Da Home Page

Throughout this course, we have studied many things that will help is build a pretty decent looking web site. This specific site, my Final Project, is designed as a review and tutorial, of those topics.

Along the top of the page are links to pages discussing the various techniques and code used in those assignments that we completed. I refer to this area as the "Menu".

Opposite the Menu, at the bottom of the page, is an area I call the "Footer". In this area you will see things change. Most notable are the links for the current page's HTML, CSS, and JavaScript code. There is also a link that will display the original page(s) that I did during the class -- the ones that I submitted. Those pages are not modified (other than their "calling" HTML page links, where necessary.).

Through the use of JavaScript and CSS, the Menu and Footer sections will remain constant as you navigate this site (of course, the links in the Footer change). The original assignment pages are still treated as their own "sites", and therefore do not use the Menu or Footer; instead, they open in their own window/tab.

As any decent programmer/coder will tell you, it is good practice to re-use code; why reinvent the wheel? I have done so, to some small degree, here. Still, over 95% of the coding in these pages is "new" -- all done in Notepad++.

The following pages, accessed via the menu at the top or by the links which are the first-level bullet points, cover the the following items:

I am also using these pages to complete my NAUTILUS assignment. As such, near the bottom of the page, just above the Footer, I will detail what I learned while working on each assignment.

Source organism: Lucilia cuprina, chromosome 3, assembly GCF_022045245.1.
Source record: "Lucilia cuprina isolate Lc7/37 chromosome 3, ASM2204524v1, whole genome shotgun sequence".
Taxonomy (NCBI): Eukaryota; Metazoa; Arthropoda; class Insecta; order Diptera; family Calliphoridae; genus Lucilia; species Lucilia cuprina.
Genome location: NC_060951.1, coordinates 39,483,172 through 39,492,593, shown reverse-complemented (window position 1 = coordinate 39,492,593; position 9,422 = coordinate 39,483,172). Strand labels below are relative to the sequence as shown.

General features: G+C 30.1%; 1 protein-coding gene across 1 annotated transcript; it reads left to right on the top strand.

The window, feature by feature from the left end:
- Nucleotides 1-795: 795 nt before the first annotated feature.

So, to begin:

For this project I learned about passing, and parsing, strings from the HTML code to a javascript function located in a separate .js file -- and have that function execute in the absence of any event being triggered. I've also learned that nesting unordered lists automatically "increments" and "decrements" the bullet point styles (see: "Basic Web Page" page for a great example). I also learned how to display tags as regular text, like: <table> There are a few more things that came up while making this site. Those are detailed in the NAUTILUS sections of the following pages. This is also my first time that I've developed a design document. I've also performed my first browser type check to see if a user is using IE or Firefox/Chrome; if so, certain footer elements are changed so that they they work with IE -- or are removed altogether since IE doesn't support some of the things I'm doing.

On the Flashcards page I created some new code that displayed quotations, both pre-loaded and ones entered by a visitor. In making that section of code, I learned about splicing an array (adding and deleting elements), clearing input fields upon button click (which calls a JavaScript function), how to randomize stuff, and how to not display duplicate quotations until the entire pool had been exhausted without using a loop (thanks, Renee, for the inspirations).

In the Web Forms page I added new code that would allow a visitor to execute a Google search from within my page (with the results being displayed in a new window or tab) using only two lines of HTML code.

Click here to access the design document for this site.